In November I went to Florence to do PYP workshop leader training.  This is something I've been wanting to do for a few years, but missed the opportunity both the last time I was in Europe and also during my time in Asia because of having to commit to being in the region for a certain time after doing the training.  Once again this was a time to refine my thinking, once again my understanding of the programme improved and this has had a knock-on effect on my teaching during the rest of the year.  Currently I'm preparing for my first workshop, which will be held in Paris later this month.

I love presenting, and I was happy to present at the ECIS IT Conference in March this year.  It was a great time to connect with other IT teachers and coordinators in schools around Europe, and it was wonderful to meet Silvia Tolisano and attend her presentations there.  It's strange to meet someone face-to-face for the first time but to immediately feel as if you have known them for years.  Of course I do feel I have known Silivia for years as I "hear" from her on a daily basis by following her on Twitter and reading her blogs, and during the past year we have skyped together a couple of times too.  I'm very excited I have now met her in person.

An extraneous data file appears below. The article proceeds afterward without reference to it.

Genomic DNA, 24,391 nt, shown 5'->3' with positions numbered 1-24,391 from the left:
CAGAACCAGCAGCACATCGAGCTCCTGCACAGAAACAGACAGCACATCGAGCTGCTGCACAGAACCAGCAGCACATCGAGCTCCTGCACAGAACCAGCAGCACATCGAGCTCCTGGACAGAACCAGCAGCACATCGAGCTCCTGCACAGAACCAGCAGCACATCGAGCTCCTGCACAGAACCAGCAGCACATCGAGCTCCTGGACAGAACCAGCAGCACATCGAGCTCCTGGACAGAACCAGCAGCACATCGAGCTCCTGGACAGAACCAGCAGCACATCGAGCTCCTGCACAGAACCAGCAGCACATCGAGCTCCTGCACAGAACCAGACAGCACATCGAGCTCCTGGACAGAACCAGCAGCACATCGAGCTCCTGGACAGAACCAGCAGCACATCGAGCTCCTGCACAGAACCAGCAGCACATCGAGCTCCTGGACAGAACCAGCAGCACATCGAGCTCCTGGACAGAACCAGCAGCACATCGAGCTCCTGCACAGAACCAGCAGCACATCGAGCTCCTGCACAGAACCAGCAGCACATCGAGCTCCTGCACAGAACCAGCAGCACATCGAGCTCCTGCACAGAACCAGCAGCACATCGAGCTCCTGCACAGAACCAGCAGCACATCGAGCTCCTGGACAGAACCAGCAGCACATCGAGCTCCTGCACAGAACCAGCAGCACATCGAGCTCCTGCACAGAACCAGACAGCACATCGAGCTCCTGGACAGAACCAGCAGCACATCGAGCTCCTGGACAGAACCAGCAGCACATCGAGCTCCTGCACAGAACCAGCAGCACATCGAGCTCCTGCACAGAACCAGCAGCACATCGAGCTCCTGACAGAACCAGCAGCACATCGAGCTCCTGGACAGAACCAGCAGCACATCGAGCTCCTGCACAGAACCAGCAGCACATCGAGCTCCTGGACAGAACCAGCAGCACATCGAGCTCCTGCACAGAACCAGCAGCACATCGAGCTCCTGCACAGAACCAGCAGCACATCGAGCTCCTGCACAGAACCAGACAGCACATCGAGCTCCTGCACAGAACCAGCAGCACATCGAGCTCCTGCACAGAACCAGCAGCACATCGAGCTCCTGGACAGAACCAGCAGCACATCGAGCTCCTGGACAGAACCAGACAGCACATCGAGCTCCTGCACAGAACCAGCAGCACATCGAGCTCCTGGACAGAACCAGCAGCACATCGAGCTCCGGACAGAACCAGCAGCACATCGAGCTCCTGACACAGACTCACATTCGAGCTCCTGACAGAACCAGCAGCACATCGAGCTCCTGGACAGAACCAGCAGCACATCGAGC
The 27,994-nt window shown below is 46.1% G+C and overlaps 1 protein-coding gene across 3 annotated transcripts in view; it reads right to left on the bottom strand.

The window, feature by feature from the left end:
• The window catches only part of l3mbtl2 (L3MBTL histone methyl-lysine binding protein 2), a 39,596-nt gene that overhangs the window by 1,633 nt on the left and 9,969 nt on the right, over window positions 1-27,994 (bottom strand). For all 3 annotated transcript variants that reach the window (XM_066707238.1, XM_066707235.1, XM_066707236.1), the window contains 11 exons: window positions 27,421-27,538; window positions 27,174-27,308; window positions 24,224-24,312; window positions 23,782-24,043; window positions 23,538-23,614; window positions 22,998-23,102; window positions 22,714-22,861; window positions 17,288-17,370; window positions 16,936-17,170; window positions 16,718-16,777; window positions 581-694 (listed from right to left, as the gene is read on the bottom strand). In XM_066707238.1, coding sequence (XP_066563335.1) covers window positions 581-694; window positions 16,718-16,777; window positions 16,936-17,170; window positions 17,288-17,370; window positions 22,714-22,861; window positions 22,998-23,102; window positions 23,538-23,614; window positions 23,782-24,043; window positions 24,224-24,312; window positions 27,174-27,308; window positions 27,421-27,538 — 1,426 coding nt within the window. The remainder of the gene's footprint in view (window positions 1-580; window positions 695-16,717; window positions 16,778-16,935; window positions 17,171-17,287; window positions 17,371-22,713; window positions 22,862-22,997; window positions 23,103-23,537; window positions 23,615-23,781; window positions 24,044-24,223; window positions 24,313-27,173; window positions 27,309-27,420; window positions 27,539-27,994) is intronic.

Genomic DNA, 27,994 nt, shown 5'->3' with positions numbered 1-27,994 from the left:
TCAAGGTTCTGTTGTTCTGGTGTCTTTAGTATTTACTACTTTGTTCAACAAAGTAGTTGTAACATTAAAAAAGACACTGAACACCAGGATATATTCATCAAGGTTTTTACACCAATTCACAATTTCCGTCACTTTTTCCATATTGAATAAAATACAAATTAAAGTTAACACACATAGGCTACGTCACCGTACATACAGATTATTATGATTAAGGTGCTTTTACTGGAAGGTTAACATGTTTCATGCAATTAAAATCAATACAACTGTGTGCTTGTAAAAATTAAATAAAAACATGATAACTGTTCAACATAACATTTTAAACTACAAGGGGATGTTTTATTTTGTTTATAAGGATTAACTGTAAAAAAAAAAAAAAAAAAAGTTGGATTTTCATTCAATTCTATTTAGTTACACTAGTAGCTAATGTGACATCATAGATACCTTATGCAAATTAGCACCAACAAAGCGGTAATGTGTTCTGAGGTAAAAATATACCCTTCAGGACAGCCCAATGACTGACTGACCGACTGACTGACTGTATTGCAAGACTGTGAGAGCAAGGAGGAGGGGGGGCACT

There have been some highs at school too.  For example one of the new initiatives I've been involved in this year was a round of quad blogging with 2 of our Grade 3 classes who spent a month connecting with schools in other countries.  I found it an incredible experience - and it was one of the best ways of teaching the students how to write quality comments on blog posts.  Another area I feel really good about at school is how closely our library and IT department have worked together in primary.  We have discussed common learner outcomes and have weekly planning meetings where we talk about how we support the units of inquiry.  There are a number of occasions where we have team taught the same classes too.  As the new document "The Role of ICT in the PYP" states: